2. It could take another 17 weeks for all we know, but is there another song on the Hot 100 right now with at least a semi-credible chance of taking over from "Old Town Road" that you're rooting for becoming the next No. 1?
Bianca Gracie: I honestly cannot see another single knock Lil Nas X off his throne anytime soon — unless Rihanna finally decides to grace us with her musical presence. I think the rapper will remain at No. 1 until sometime after Labor Day, when the spectacle dies down a bit and people are looking for a tune that can carry them into autumn. But if the “Old Town Road” novelty does happen to die down before then, Lizzo’s “Truth Hurts” could have a chance to dominate. She’s shining even brighter in the spotlight — especially after that incredible “Tiny Desk” performance — which could boost the tune from No. 5 to No. 1 with ease.
Jason Lipshutz: It’s pretty wild that Shawn Mendes hasn’t had a No. 1 on the Hot 100 yet, right? Dude keeps getting stuck in the runner-up spot — it’s happened twice during the run of “Old Town Road” alone, with “If I Can’t Have You” and his Camila Cabello duet “Señorita” each blocked by Lil Nas X. I personally find his new solo single more compelling than his latest team-up with Cabello, but either one hitting No. 1 would be a fine way to reward one of the more consistent voices in pop.
Chris Payne: There are a handful of new singles gaining momentum outside the chart's top 10, but I'd be full of it if I called Lil Tecca's "Ran$om" (No. 19) or Blanco Brown's "The Git Up" (No. 14) as the song to unseat "Old Town Road" with any certainty. I mention those though, because the former is currently No. 1 on Spotify's U.S. Top 50 and the latter sounds like the industry's less outsider-y reaction to the record-breaking No. 1. But instinct tells me nothing will unseat "Old Town Road" until it's lost a good deal of its traction. That could take some time. I think the next Hot 100 No. 1 is a song we haven't heard yet.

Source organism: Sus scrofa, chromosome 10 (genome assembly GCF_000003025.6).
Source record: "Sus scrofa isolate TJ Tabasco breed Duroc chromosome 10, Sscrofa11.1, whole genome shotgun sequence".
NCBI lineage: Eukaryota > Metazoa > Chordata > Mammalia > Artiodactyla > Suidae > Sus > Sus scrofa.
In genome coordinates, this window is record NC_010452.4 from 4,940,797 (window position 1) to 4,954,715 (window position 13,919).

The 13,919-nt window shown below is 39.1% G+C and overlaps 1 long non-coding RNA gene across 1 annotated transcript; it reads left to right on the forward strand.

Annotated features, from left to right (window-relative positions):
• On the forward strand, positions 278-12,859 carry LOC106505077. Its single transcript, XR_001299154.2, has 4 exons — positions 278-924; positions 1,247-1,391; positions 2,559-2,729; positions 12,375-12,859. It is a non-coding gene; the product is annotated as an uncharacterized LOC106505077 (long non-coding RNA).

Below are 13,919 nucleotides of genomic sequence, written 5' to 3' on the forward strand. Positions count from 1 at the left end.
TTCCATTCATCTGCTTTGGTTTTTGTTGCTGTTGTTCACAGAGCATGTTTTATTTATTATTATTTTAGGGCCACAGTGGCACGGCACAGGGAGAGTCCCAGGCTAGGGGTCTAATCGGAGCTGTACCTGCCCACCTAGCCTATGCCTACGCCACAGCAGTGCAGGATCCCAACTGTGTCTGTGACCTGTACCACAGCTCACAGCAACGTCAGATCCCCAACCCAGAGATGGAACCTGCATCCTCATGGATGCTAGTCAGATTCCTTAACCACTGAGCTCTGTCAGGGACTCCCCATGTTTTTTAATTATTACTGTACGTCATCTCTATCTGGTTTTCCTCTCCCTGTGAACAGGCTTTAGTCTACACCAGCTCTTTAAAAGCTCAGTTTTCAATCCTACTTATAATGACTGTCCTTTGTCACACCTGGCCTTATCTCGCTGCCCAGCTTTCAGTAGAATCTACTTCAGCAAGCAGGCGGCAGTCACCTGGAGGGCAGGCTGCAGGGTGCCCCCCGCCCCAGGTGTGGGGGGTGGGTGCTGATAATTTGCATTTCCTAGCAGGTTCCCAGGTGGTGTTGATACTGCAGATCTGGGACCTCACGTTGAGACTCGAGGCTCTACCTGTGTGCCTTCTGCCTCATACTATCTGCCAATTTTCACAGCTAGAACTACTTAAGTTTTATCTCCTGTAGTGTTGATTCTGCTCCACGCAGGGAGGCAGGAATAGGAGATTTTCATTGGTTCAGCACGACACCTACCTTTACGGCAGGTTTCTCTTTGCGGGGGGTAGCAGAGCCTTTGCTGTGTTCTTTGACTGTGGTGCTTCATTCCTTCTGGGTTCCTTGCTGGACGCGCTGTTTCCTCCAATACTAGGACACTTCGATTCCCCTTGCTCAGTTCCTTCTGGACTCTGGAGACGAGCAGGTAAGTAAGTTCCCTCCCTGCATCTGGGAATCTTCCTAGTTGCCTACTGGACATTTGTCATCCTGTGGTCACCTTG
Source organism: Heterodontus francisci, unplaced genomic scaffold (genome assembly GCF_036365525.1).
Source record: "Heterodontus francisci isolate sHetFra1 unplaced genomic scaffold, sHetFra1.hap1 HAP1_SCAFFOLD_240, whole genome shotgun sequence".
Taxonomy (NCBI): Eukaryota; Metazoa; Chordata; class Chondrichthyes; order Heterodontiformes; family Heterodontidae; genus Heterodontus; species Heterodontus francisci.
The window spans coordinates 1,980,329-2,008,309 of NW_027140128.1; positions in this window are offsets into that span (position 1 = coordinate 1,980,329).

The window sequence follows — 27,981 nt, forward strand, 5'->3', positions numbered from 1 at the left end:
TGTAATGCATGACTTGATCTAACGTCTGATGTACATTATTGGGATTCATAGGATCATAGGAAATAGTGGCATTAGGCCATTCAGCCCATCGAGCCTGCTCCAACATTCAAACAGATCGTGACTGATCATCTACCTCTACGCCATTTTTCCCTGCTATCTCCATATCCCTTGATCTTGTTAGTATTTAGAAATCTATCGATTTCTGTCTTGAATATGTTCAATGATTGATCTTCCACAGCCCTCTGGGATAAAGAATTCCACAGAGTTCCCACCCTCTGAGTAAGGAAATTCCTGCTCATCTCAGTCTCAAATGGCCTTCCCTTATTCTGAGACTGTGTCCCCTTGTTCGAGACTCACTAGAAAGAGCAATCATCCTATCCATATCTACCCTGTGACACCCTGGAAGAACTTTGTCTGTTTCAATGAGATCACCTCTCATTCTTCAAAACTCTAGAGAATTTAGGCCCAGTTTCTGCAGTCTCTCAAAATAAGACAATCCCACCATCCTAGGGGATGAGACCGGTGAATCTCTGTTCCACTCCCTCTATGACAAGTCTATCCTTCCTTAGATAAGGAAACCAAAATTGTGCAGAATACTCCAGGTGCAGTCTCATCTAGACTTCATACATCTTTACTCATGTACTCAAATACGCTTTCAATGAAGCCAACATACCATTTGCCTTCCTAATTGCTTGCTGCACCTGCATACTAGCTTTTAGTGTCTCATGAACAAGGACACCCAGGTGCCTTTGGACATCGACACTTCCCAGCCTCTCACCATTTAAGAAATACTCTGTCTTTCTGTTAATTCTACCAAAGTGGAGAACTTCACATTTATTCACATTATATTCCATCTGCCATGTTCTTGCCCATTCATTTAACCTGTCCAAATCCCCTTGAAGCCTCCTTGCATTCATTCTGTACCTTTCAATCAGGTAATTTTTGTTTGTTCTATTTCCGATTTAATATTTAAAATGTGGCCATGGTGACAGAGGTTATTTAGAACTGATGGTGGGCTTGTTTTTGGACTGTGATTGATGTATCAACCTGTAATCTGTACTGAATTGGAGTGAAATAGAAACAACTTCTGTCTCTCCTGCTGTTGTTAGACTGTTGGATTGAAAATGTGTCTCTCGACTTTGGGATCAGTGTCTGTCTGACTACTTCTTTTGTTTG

Andrew Unterberger: I'd appreciate the symmetry of "The Git Up" — a song that approaches the same country-rap hybrid terrain, but essentially coming from the other direction — being the song to unseat it. I'd also be happy to see "Bad Guy" get there, but I also kinda like the idea of Billie Eilish's first No. 1 being more of a long-awaited breakthrough, like it was when Ariana Grande or her guy Justin Bieber finally got their first. "Bad Guy" is already one of the year's defining hits regardless.
Xander Zellner: I’d love to see Lizzo’s “Truth Hurts” reach No. 1, and at the rate it’s going (it’s one of only two songs in the top 15 that’s up in airplay, streaming and sales), it’s not out of the realm of possibility. Similar to LNX, “Truth Hurts” is Lizzo’s first Hot 100 entry, and it’d be great to see back-to-back artists reach No. 1 with their first Hot 100-charting single. I’m also rooting for Blanco Brown (who would also fit into that category), with his similar country-trap single “The Git Up,” which has been inching closer and closer to the top 10. It’s not impossible that his dance challenge will catch on and lift the song to No. 1.
3. All hard numbers and stats aside: Does this feel to you like it's really been the most popular song in the country for as long as it has been? Can you think of a song from this decade — "Despacito" or otherwise — that feels like it was as big for as long?
Bianca Gracie: Well “Despacito” is the only other song that comes to mind, but the situations are a little different. Justin Bieber was on a roll with his collaborations in 2017, so him hopping on the “Despacito” remix made for a guaranteed smash. And along with his superstar status, the Latin music wave was making another mainstream resurgence at the time. So the hit-making formula was perfect. In the case of “Old Town Road,” this feels more like a pop culture event. With the controversy, memes and artist co-signs, Lil Nas X really disrupted the industry in a way that I haven’t seen in a while.